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my newsletters --
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Will Green Auto Market continue being published?
It’s on hold for now. You can see the latest edition in its present state with a little bit on why I’m putting it on hiatus; and another item on the popular and controversial Tesla CEO, Elon Musk.
Will this newsletter replace the blog?
Not really. Just a collection of short writings on subject matter I find fascinating and amusing.
Will there be a place for guest columns?
Absolutely. The last version of this newsletter that finished up about 16 years ago featured regular guest columns by friends of mine. They were quite good, and covered topics like how to do some good fishing out at sea, a writer who shared his theory of love, and poems and essays on whatever topics they were passionate and obsessed with at that time.
Is there another book coming out?
Yes. More on that one later. I really don’t know when it will be coming out, as my life is a bit hectic right now; and writing, editing, publishing, and promoting a book is a really big, demanding project — as I found out with Tales of UberMan.
What’s your new job?
—Editor of a transportation newsletter
—Communications manager at a Cal State university campus
—Public safety dispatcher at a law enforcement agency
—Manager at a Tesla retail store and service shop
—Market analyst at a consulting firm in Orange County
What can I read about in this issue of the newsletter?
— Looking for a place to rent or buy? Opportunities will soon be rising for ominous reasons as housing gets hit hard
—Did you ever get hooked on writing?
—Planet of the cats
—Fun stuff, at least for me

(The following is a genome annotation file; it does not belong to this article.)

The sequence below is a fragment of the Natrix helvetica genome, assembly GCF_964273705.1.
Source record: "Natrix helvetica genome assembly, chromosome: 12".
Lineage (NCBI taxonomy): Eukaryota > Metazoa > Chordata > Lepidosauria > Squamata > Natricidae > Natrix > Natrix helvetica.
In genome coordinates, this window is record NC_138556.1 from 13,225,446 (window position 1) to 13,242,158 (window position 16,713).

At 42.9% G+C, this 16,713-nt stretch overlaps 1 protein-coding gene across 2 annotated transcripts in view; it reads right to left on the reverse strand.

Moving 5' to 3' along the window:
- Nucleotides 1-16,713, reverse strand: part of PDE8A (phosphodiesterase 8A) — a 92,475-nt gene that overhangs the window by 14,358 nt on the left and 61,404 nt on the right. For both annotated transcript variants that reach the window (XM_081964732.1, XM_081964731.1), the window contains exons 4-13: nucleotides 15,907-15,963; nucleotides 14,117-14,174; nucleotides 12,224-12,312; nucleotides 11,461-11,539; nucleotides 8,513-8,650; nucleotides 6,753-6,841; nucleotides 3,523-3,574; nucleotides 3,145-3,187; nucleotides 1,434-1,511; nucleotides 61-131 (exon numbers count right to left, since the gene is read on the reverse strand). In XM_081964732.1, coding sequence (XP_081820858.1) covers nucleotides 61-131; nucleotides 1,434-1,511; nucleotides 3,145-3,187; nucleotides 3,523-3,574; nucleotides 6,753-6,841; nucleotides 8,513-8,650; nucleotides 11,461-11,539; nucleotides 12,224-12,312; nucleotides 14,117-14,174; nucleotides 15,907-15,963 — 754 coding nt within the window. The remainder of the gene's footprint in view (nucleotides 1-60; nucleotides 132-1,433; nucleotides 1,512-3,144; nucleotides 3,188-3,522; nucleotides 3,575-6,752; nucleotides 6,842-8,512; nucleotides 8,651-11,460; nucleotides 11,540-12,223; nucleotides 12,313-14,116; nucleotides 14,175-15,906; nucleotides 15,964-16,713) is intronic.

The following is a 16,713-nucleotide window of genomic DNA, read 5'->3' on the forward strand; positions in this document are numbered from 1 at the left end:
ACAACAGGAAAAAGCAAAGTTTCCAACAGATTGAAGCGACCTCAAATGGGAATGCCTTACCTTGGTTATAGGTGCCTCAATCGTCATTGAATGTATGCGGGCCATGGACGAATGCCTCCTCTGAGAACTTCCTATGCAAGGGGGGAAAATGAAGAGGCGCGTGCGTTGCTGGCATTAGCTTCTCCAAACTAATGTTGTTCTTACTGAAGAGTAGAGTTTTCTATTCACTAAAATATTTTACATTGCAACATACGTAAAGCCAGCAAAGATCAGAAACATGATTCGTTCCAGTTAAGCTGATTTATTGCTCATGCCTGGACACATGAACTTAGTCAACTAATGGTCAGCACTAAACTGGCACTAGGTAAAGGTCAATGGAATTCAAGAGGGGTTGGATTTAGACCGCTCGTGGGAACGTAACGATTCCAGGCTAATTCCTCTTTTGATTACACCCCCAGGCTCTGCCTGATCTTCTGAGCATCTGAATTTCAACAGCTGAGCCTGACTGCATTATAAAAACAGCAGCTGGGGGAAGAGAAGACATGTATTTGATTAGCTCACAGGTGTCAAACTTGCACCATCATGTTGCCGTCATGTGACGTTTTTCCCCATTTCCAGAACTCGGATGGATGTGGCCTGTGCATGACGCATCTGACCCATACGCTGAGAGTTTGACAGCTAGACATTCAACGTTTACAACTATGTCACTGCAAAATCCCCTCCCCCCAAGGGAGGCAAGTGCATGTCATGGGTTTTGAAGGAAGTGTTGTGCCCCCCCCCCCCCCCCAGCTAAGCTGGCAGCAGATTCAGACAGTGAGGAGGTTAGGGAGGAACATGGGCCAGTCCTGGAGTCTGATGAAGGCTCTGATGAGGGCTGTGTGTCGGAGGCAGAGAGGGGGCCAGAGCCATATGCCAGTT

My favorite conspiracy theories during a very big year
Looking for a place to rent or buy? Opportunities will soon be rising for ominous reasons as housing gets hit hard
- The Wall Street Journal reports that federal and local eviction moratoriums have protected many Americans from losing their homes this year, but they’ll be expiring soon. Renters will be on the hook for missed payments — which is expected to reach $7.2 billion by the end of the year, based on a study by the Federal Research Bank of Philadelphia. Renters missing payments will be meeting up with homeowners missing mortgage payments; analysts predict mortgage foreclosures could reach into the tens of million of people potentially caught in debt — far exceeding the 3.8 million homeowners foreclosures during the economic crisis of 2007-2010.
- More than 2.3 million homeowners – five times the number entering 2020 – remain 90 or more days past due, but not in foreclosure as of Sept. 30, 2020, according to Black Knight, Inc., a real estate data and analytics company.
- Early-stage delinquencies have been showing improvement recently, but it’s not looking like a real improvement overall for the market. Both foreclosure starts and foreclosure sales continue to remain muted given the widespread foreclosure moratoriums still in place, and that will be changing soon. Those moratoriums will also be lifting for renters by state governments, as you can see in the next table.
Hold on Evictions
Until 11/20/20; but Denver has hot placed a hold on evictions
Not overall in state, but Boston has a hold until 12/31/20
Until emergency, plus two months
Court has allowed residents to file claim for their hold being extended
Until end of emergency (11/15/20)
- All the other states have not put a hold on evictions of delinquent tenants. For those that have done so, the hold will be lifted very soon, primarily from November through January.
- Another study shows that Arizona, Texas, Tennessee, and Florida have been feeling the impact. In Princeton University’s Eviction Lab, Phoenix has the highest eviction total in the study since Covid-19 began, at 13,760 filings since March 15, 2020. Houston followed at 13,207, and then Memphis at 7,024, Ft. Worth, TX, at 6,623, and Tampa at 4,619.